Select Committee on Environmental Audit Memoranda

Annex 1


  "Renewable" sources of energy such as wind, wave and water power avoid the chemical and physical environmental effects associated with conventional and nuclear sources, but they have their own impacts on landscapes or habitats.

Landscape and visual impacts

  Scotland is renowned for the diversity of its landscapes and the quality of its scenery—qualities which all developments, including all forms of renewable energy, have the potential to change. Some of the areas of highest repute for their natural heritage are also valued for their qualities of wildness, or for the absence of obvious human impact. As well as contributing to the quality of life for those who live in Scotland, our landscapes are a major economic asset as a basis for the tourism industry which is Scotland's largest employment sector. Concern for the future of this industry presents an economic argument for avoiding adverse impacts on those aspects of the Scottish landscape which attract tourism.

  Because of their large size, modern, human, industrial character, and suitability for upland locations which are often not already developed, windfarms offer a particular challenge to Scotland's landscapes. The effect on people's experience of the countryside caused by this kind of development, and by the track systems to service them, can be considerable. Opportunities for hydro schemes, too, may be found in areas where landscapes are relatively unmodified by humankind. Good practice is emerging on how windfarm siting, design and layout can encourage a positive image in the landscape. Nonetheless, while most types of landscape can accommodate change to some degree, a development of too large a scale, or insensitively designed, can change the character of any area. Small-scale developments serving individual farms or houses can usually be accommodated in most landscapes with sensitive siting. Developments of any scale may not easily be accommodated within undeveloped landscapes valued for their wildness or other intrinsic qualities.

  Government proposals to date have concentrated on how to enable the energy supply industry to attain new targets for renewable energy. It has pointed to the fact that onshore wind is one of the technologies which can now offer competitive energy costs. A primarily market-led approach could result in large-scale wind energy development in many of the upland areas of Scotland. If such development were not carefully guided, it could become one of the most pervasive built intrusions into Scottish landscapes in recent times, bringing about a marked change in the character of the Scottish countryside. Such changes could be expected to attract adverse public comment and to fuel public opposition to the further expansion of renewable energy generation. Furthermore, there are strong economic arguments for avoiding developments which mar the scenic beauty which is the foundation for so much of Scotland's tourism industry. There is an abundant renewables resource, and effective and positive guidance is not likely to hinder achievement of Government's renewable energy targets.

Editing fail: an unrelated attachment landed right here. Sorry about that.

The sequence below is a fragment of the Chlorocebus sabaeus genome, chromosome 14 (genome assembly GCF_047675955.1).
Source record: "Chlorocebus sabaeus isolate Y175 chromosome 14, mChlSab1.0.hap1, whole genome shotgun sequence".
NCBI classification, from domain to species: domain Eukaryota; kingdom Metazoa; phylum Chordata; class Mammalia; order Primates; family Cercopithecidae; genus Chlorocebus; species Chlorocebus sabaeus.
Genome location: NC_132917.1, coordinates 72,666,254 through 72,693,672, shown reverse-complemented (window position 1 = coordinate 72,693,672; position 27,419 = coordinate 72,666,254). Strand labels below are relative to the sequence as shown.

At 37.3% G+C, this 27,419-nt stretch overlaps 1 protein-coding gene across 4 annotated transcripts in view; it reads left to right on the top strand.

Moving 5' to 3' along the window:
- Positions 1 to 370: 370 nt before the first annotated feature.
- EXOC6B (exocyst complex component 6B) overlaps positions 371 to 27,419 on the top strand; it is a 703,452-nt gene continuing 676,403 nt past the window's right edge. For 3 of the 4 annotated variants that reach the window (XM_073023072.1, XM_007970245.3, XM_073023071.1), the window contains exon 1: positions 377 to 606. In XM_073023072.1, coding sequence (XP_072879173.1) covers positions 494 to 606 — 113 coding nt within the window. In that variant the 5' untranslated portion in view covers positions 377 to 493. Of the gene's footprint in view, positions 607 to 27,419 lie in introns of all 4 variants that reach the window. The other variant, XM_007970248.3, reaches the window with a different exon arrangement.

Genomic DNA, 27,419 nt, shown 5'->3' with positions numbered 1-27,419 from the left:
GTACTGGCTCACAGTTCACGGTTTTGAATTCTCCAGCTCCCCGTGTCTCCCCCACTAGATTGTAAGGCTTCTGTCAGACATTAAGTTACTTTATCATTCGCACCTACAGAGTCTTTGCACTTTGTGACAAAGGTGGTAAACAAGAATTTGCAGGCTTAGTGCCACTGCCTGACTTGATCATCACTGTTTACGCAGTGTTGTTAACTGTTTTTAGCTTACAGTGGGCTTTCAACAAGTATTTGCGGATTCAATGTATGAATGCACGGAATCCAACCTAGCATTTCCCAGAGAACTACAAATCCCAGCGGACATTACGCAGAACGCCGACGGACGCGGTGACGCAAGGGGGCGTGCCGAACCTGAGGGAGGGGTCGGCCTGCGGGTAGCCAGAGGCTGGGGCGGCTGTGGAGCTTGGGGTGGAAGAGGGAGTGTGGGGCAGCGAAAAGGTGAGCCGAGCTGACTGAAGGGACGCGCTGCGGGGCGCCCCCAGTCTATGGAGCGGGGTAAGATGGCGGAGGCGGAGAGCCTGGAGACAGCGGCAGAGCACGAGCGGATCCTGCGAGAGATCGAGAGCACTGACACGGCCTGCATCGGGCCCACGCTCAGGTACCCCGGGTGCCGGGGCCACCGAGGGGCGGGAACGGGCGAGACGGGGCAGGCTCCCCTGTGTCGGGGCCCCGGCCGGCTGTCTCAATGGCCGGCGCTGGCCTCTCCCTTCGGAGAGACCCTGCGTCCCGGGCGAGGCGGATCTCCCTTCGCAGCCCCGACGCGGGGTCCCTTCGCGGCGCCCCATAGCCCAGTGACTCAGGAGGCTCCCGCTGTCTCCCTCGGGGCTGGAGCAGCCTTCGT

Offshore renewables developments, and especially those at a distance from the shore, are less likely to have significant visual impacts.

Ecological impacts

  Windfarm developments carry a risk of bird collision impacts with moving rotors and fixed structures, including any additional overhead wiring. The risk is most significant where windfarms straddle regular flight lines, for example the daily flight lines for geese flying between roosting and feeding grounds, or where birds such as raptors make use of the windfarm habitat for hunting. Species most likely to be subject to significant risks are raptors, geese, divers, gamebirds, and some seabirds and seaduck. Rare species, and those protected under national and international legislation, require careful risk assessment on a site-specific, and species-specific basis. Where windfarm proposals overlay the core feeding range of golden eagles the habituation to particular nest sites, the frequency of hunting flights, and the long natural lifespan of individual birds may make the collision risk significant. Potentially, this is a concern which may constrain development at a significant number of upland sites in Highland Scotland.

  Turbine and track construction can have direct impacts on sensitive natural habitats, especially peatland; careful design, siting and drainage of tracks is required in these areas.

  Even quite small hydro schemes can present difficulties for migratory fish and protected aquatic species, or by changing river flow rates affect the surrounding vegetation and flower plant communities.

  Tidal barrage schemes would reduce the extent of the intertidal zone, which is important for feeding birds. Most of the major Scottish estuaries hold internationally important numbers of waterfowl, and contain land or intertidal areas designated as SPAs or SACs under the EC Birds or Habitats and Species Directives. These estuaries gather wintering waterfowl and seabirds from a large part of the northern hemisphere, with some species migrating long distances through many countries. Estuarine management in Scotland therefore forms part of an international conservation responsibility for these migratory bird species.

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